The Sad Demise of a Battered Old Wooden Waterwheel

I love the battered, old and ruined. Especially things made of wood. Rusty heaps of once fabulous cars. Well-worn, worm-eaten wood and decaying, roofless ruins. So when I happened across a lovely little town, Albendin, just over the border into Cordoba province from my home in Jaen I was charmed.

A large white cross perched on a rocky outcrop. A narrow bridge with gorgeous old ironwork. A waterwheel replica on a roundabout, now that caught my interest. Then I saw the sign 'La Noria' to the right. I followed the directions and there in front of me was an enormous old, wooden waterwheel.


Not too battered. Old, yes. Ruined, not yet but on the way. It was love at first site. An 8m diameter wooden wheel, with a metal axis and bamboo shoots with old clay pots lashed on. Just in need of some TLC. A little sanding, some coats of varnish, new bits of bamboo, replacement pots and bingo it would be nice and shiny, not dingy and sad.

In its heyday it would have been one of dozens of working waterwheels along this, the River Guadajo, lifting river water up in its pots and emptying them into the watering channel running to the vegetable gardens around the town. Sluice gates controlled the quantity of water from the river and so the speed of the wheel and the amount of water in the channels.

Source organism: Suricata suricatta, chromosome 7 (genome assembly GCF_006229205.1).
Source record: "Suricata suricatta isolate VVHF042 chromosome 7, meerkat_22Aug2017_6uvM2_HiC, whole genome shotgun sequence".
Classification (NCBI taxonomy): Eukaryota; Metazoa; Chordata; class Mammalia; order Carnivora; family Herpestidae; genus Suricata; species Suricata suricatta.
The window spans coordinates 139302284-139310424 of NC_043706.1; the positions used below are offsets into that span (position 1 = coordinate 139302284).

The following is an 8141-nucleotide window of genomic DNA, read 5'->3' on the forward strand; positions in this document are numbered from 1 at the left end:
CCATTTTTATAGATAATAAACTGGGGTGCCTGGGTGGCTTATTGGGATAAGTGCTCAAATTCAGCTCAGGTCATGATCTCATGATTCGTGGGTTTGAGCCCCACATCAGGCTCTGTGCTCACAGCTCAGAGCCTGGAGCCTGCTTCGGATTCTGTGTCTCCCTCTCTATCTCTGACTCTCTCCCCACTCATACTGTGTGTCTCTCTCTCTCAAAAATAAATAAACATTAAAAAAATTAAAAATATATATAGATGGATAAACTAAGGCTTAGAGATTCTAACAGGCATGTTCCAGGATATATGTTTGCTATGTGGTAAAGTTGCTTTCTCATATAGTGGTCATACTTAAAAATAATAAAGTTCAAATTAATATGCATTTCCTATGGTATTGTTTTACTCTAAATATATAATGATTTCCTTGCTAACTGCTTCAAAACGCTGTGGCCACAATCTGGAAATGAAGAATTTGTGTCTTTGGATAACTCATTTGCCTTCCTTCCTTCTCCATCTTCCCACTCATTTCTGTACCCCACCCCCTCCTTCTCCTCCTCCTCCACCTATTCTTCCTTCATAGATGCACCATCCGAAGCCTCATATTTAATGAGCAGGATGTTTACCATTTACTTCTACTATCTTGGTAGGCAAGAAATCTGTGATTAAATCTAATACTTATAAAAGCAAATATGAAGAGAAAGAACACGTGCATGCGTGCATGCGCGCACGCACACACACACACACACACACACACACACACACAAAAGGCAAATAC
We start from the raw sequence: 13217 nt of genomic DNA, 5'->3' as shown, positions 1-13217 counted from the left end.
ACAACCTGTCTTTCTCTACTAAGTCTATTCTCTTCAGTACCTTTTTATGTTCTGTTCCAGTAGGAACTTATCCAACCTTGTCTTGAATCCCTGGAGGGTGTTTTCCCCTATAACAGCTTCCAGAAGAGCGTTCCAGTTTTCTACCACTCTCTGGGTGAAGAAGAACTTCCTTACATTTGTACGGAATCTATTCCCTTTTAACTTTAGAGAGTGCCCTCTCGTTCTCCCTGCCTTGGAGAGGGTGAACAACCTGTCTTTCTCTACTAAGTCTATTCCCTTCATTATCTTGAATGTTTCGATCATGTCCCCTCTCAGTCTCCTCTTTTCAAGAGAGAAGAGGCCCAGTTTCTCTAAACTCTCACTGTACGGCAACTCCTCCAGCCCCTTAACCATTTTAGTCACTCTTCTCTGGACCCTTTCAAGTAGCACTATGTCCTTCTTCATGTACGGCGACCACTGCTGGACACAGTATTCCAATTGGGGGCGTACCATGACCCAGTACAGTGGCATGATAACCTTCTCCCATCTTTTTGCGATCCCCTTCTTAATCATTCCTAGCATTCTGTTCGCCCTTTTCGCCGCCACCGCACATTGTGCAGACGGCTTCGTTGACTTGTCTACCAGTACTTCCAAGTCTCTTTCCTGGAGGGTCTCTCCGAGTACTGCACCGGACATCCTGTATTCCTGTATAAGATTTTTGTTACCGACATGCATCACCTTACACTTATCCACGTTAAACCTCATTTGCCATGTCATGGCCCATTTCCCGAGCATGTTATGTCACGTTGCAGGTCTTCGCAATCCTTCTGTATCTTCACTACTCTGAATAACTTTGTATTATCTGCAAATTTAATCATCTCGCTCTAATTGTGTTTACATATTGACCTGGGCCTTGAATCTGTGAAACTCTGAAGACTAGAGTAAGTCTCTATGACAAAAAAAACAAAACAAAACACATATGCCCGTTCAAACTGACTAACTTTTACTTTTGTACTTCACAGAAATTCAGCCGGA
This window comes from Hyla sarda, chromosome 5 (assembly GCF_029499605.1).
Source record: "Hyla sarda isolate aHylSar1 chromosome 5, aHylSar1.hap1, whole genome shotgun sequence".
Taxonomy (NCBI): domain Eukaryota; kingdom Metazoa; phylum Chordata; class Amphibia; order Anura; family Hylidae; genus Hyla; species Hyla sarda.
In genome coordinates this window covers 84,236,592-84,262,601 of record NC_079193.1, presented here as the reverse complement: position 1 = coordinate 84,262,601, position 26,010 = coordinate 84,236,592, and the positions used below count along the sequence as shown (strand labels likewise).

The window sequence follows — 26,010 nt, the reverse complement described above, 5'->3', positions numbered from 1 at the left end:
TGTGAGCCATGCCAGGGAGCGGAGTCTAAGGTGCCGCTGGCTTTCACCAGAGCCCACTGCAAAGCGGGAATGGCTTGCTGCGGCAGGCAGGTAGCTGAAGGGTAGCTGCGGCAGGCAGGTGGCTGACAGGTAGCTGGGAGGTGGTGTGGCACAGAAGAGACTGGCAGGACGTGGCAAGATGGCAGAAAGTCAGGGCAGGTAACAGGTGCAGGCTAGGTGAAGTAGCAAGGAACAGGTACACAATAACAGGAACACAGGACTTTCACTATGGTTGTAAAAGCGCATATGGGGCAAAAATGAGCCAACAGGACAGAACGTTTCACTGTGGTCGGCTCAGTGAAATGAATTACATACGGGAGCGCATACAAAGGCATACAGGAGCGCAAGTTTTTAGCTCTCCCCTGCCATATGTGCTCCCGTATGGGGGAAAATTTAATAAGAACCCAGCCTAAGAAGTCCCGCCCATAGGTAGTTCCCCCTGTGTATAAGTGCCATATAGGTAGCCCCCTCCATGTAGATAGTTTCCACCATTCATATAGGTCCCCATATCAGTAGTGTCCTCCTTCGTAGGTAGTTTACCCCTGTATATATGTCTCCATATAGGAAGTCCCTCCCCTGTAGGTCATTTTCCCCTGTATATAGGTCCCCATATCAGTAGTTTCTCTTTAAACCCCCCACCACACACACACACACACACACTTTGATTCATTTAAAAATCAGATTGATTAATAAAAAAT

A man wandered by. As the Spanish do he greeted me, and as I do I jumped in with the questions swimming around in my head. Does it still work? If so why isn't it going around? How old is it?

It does work, or it can work but the neighbours (who have the constant drone of TVs on at home and in bars and shout over the volume) complained about it's groaning noise. So it was stopped.

My source, an old man, nearly eighty-two he proudly told me, remembered it going round in his childhood, nearly all of his life. But not now.


Such a simple idea, such skill in the making and so beautiful to the eye even in its dilapidated, battered state. It needs to be preserved, to be restored, a proud part of the town's heritage and as one of the last remaining waterwheels of its time. But more than anything it needs to be working as a great reminder of those simpler times and the civilisations gone by.